When artists want to illustrate nature, many turn to the medium of pastels to express themselves. Pastels are crayons or pencils made of pure pigment and bound with gum or wax, making them an ideal choice for creating softly shaded and vibrant works. You may use oil pastels, soft or hard pastels. Oil pastels are the most vibrant and allow colours to build on top one another in thick layers. However, soft and hard pastels are ideal for blending shades together. Choose whichever best suits you and your project type.
Use a graphite pencil to draw a soft outline of the rose you want to draw. Do not press too hard, as indentations in the paper will result in uneven pastel application.
Outline the drawing with a thin pastel. Use a colour that is one shade darker than the hue you intend to use to fill in the rose's petals. Press gently to avoid breaking the crayon.
Fill in the rose's petals with colour. Use a dark shade towards the edges, both towards the outside of the petals and towards the rose's centre. Use a light shade towards the middle of the petals, as this is where the light naturally hits, making the shade appears brighter. Use a white pastel as a highlighter when you get to the points on the rose where light might shine directly.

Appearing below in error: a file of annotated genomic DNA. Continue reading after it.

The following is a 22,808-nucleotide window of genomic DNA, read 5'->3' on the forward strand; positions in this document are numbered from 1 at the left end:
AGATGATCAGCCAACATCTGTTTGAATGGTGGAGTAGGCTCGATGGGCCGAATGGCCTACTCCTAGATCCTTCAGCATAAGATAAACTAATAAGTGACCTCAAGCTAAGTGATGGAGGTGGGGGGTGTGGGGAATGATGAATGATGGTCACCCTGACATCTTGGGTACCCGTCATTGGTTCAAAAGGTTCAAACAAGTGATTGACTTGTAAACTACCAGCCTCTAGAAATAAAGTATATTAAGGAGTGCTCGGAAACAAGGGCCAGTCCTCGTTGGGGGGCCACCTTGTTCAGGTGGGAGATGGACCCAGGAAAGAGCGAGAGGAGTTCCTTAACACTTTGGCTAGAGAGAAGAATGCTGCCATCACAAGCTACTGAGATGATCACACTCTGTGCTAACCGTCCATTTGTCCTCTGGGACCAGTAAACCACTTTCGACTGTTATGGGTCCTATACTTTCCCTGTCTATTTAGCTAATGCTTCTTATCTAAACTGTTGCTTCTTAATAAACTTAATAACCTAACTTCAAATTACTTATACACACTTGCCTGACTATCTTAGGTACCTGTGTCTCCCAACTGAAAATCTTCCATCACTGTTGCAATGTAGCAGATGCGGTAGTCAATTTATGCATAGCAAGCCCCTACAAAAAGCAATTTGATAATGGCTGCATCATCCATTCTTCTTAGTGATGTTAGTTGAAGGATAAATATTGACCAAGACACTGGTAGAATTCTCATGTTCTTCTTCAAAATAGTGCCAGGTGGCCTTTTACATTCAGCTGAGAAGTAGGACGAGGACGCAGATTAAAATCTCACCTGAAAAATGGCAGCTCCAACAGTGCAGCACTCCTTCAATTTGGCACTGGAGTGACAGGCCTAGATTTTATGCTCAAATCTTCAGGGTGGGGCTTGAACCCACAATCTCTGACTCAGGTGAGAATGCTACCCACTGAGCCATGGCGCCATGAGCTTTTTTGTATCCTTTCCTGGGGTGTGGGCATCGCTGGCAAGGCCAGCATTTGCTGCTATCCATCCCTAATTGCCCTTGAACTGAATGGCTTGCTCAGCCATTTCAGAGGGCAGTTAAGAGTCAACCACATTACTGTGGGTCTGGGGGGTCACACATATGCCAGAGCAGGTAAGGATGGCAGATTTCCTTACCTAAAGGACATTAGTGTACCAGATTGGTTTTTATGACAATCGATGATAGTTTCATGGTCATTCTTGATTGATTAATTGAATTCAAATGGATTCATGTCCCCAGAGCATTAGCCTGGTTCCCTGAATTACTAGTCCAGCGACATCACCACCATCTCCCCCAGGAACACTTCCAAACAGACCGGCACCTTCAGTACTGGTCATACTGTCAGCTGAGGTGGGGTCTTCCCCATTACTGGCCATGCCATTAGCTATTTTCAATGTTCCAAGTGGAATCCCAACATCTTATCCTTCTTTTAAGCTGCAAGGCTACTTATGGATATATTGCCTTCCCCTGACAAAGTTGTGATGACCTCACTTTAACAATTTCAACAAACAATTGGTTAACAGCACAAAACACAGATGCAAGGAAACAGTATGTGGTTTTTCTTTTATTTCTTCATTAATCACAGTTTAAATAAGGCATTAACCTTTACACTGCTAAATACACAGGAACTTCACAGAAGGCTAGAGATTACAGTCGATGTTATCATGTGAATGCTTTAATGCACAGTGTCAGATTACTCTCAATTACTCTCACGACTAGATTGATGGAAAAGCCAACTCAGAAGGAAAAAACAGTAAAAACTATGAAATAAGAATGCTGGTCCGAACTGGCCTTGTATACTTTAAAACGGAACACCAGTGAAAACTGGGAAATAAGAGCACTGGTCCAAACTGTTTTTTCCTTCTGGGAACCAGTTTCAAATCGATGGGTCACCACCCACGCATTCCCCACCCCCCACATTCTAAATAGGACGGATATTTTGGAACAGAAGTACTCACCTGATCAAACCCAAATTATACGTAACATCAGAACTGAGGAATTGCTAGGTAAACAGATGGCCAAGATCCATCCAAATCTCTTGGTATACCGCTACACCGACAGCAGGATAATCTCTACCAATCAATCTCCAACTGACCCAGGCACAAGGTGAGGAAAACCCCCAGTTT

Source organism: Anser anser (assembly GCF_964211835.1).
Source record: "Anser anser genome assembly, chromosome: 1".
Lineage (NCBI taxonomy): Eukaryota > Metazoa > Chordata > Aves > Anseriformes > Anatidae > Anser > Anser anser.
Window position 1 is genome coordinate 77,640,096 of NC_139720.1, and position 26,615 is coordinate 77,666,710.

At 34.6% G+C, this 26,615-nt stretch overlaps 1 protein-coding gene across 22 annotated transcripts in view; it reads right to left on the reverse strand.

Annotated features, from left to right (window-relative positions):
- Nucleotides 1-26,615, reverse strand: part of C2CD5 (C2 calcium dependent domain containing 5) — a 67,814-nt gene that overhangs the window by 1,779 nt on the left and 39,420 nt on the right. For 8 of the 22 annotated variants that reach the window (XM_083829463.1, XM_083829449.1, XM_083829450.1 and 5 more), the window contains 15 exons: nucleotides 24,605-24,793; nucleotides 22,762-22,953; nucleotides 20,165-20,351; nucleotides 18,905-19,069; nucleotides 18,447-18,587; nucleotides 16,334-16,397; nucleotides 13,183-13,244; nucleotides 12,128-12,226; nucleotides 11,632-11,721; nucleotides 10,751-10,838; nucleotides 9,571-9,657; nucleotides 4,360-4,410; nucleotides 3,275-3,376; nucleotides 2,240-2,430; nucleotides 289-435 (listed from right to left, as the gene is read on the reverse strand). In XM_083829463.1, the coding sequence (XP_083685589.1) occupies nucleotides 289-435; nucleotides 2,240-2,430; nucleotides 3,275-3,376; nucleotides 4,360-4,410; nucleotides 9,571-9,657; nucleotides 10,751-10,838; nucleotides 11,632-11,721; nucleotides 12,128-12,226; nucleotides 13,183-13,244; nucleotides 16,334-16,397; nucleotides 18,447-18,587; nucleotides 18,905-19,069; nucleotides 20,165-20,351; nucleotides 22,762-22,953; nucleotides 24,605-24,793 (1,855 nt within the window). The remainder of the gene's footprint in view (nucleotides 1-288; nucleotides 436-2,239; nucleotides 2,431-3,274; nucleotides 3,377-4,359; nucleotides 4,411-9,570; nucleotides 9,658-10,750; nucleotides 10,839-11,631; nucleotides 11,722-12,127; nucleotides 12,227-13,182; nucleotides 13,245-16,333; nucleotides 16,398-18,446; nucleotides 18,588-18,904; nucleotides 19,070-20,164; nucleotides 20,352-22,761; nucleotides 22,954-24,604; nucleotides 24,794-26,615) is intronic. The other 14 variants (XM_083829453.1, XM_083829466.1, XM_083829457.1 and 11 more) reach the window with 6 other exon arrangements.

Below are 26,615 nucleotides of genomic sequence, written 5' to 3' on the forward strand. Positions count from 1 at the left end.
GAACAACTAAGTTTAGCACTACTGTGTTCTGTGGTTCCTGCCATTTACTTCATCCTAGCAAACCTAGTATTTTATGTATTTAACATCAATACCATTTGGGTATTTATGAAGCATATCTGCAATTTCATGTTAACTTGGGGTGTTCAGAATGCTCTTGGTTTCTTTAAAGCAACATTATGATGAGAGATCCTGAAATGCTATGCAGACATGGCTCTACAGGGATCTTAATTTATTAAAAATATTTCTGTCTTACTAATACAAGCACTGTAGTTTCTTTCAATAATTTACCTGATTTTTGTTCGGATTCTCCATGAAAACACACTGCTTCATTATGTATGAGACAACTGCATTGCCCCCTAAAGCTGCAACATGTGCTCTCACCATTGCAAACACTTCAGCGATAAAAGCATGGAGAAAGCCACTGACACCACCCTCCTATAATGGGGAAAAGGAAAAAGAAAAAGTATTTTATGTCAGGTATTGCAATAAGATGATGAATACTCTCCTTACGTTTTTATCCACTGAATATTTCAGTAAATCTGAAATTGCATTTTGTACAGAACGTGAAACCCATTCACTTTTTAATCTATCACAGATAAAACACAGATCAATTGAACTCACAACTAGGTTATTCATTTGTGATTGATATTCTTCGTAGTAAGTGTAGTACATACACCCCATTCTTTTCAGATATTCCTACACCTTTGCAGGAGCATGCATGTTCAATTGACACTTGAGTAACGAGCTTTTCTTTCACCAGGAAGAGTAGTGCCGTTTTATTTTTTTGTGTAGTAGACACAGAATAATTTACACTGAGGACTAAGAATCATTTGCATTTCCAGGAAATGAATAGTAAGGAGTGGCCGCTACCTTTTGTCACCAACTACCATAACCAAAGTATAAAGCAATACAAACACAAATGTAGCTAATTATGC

Blend the shades and highlighting within the rose's petals together using the corner of a paper towel.
Use a slightly darker shade to illustrate the underside of the rose's petals. These petals are especially apparent in the centre of the flower and if you are looking at the rose from the side.
Include a stem and a background if you wish. Do not forget to include elements of the rose's greenery, such as the stamen, leaves and thorns. Try to make your drawing look as botanically accurate as possible.